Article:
Shortly after viewing Avatar:, Scheideman googled the Na’vi language to see if it was real. As more information about it came to light, online Na’vi enthusiasts began to categorize the information into Wikipedia pages and shared online documentation. The language now has a number of grammar documents, a basic dictionary and other study guides. Scheideman has been studying and teaching the Na’vi language for over a decade as part of the Learn Na’vi program.

As the main node Avatar online community, Learn Na’vi provides each member with a wealth of Na’vi resources to immerse themselves in the language. Anyone interested can access the Na’vi dictionary, which is published on the site in 10 different languages ​​(including Na’vi, of course). There are other learning resources such as vocabulary, grammar, phonics, phrases and numbers. A link to their Discord chat as well as a feed of all the latest news Avatar: and Na’vi language news are also available on their website. But the definitive authority on the Na’vi language is at Professor Frommer’s Na’viteri.org blog. There, language students can make suggestions for creating new words, and Frommer frequently announces new words and grammar changes on the site.

Involved in the Learn Na’vi community for more than a decade, Wright has made friends and connections with like-minded people that led him to realize the need for a space for those interested in learning the Na’vi language.

“The people who actually like to devote themselves to learning an entire structured language, as you can imagine, are much thinner than the people who are just broadly interested in the language itself,” Wright said.

Wright co-founded Kelutral so that ship scientists around the world could expand access and help modernize this unique language.

“If you can’t do it with the tools provided, you have to create your own,” Wright said, “and that’s how Kelutral came about.”

Kelutral is a hub for over 3,000 members to learn and communicate with each other via Discord, with over 30 types of Na’vi language resources available, from the entry-level Na’vi alphabet to in-depth grammar courses and more : .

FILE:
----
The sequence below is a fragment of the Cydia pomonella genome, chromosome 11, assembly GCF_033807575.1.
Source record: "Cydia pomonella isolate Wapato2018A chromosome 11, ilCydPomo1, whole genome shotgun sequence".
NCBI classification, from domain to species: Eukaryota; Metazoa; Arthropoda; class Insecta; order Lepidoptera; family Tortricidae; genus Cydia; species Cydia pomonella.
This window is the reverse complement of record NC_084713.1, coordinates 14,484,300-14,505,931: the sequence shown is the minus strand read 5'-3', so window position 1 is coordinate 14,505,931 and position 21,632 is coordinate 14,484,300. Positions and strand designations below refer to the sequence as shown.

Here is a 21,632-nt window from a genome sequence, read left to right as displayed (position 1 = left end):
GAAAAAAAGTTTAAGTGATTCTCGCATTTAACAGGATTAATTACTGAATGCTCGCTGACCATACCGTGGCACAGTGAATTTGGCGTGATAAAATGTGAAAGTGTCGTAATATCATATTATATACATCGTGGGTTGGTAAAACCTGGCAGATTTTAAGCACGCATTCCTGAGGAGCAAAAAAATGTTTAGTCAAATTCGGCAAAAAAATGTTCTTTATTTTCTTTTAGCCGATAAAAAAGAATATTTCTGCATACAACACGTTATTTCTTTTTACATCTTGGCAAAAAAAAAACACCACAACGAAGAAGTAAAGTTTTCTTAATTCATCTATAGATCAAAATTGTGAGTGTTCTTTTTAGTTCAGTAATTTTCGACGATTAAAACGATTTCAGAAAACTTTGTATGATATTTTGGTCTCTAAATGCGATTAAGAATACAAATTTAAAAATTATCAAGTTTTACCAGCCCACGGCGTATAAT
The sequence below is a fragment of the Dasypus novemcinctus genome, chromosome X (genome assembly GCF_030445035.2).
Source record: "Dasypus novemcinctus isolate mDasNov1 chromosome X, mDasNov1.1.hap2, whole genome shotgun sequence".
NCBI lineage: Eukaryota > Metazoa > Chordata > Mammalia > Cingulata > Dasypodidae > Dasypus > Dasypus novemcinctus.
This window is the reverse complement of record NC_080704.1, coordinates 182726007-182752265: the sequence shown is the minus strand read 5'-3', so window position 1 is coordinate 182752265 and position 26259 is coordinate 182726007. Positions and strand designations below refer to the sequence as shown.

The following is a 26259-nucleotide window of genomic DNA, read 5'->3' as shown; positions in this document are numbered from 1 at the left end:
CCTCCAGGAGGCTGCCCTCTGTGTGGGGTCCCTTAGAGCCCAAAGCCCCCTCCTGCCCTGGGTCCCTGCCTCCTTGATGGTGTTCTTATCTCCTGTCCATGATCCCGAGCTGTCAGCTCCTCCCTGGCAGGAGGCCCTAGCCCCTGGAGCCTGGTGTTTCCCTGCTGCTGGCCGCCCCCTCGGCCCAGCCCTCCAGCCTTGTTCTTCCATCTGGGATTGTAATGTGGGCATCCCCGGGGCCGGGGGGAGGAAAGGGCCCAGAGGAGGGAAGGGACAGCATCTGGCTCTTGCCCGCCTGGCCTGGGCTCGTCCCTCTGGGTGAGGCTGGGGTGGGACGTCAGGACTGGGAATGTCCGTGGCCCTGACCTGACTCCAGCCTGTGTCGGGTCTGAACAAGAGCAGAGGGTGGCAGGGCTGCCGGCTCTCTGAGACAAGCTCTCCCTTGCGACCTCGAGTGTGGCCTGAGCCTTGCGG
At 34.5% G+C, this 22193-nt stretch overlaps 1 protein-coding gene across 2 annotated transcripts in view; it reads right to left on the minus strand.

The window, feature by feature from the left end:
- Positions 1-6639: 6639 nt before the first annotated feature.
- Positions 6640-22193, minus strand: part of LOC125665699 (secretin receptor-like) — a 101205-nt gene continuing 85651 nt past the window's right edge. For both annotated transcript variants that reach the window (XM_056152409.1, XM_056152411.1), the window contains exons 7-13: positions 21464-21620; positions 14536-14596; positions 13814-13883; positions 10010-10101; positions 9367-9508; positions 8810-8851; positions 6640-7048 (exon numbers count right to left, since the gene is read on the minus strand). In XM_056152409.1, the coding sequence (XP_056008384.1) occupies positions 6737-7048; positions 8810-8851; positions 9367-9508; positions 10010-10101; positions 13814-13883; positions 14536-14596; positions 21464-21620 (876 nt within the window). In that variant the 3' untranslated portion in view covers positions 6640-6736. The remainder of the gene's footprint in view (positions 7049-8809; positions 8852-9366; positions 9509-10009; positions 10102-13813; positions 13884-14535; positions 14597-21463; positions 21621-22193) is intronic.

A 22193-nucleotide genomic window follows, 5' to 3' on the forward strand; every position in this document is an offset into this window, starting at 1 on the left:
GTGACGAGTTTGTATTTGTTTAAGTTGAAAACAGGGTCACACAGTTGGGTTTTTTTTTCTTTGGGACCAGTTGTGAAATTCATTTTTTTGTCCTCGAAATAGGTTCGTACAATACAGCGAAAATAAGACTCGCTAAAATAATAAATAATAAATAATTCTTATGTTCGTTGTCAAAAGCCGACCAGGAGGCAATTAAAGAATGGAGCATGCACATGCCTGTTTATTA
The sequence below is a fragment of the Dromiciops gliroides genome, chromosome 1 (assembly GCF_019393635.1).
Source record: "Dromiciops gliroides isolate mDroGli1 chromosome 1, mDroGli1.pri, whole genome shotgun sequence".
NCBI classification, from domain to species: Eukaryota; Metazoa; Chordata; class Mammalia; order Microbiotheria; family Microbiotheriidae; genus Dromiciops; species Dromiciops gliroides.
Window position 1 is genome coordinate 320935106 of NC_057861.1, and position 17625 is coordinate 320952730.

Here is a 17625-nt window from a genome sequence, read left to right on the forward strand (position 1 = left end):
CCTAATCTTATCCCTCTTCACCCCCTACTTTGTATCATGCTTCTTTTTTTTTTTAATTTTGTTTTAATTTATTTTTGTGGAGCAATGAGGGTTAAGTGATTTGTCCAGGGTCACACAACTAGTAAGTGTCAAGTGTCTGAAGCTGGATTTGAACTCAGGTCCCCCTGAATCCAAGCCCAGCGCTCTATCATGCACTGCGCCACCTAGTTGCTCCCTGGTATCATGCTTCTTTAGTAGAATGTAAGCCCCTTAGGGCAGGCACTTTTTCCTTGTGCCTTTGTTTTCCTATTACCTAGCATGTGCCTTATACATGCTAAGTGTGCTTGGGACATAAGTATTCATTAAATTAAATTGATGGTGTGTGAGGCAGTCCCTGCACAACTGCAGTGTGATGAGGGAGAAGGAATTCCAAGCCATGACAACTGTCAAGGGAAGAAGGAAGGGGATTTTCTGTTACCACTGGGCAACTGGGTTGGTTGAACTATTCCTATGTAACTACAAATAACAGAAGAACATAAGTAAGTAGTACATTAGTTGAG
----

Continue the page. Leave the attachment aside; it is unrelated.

Like its namesake, Hometree, the sacred sites of Pandora that serve as home to entire Na’vi clans (and sit atop vast reserves of unobtanium), Kelutral is a “vibrant and comprehensive” network, with branches reaching to various parts of the world. . User data shared by Wright shows that Germans are the largest demographic in the Kelutral language community.

“There are people all over the world who don’t speak English but have learned Navi,” Wright says, “I have a common language with them and I can communicate with them even though I may not speak their native language.”

In addition to serving as a space where people can communicate with each other through the Na’vi language, Kelutral also helps heal members of the “Post-Avatar: depression.” People with this undiagnosed syndrome view Pandora as a land so idyllic and awe-inspiring that the real world simply cannot compare.

“I felt it was an amazing dream, but now I had to wake up. I had to come back to reality trying to figure out what I was going to do with my adult life,” says Max Perrin, 24, a digital artist in Texas. Variety from his own experience Avatar:. “I was struggling with depression and I didn’t know what it was. I didn’t have a name for it. I was not allowed to seek mental treatment, psychotherapy or anything like that. My family had religious views that were diametrically opposed to a lot of science and medicine.”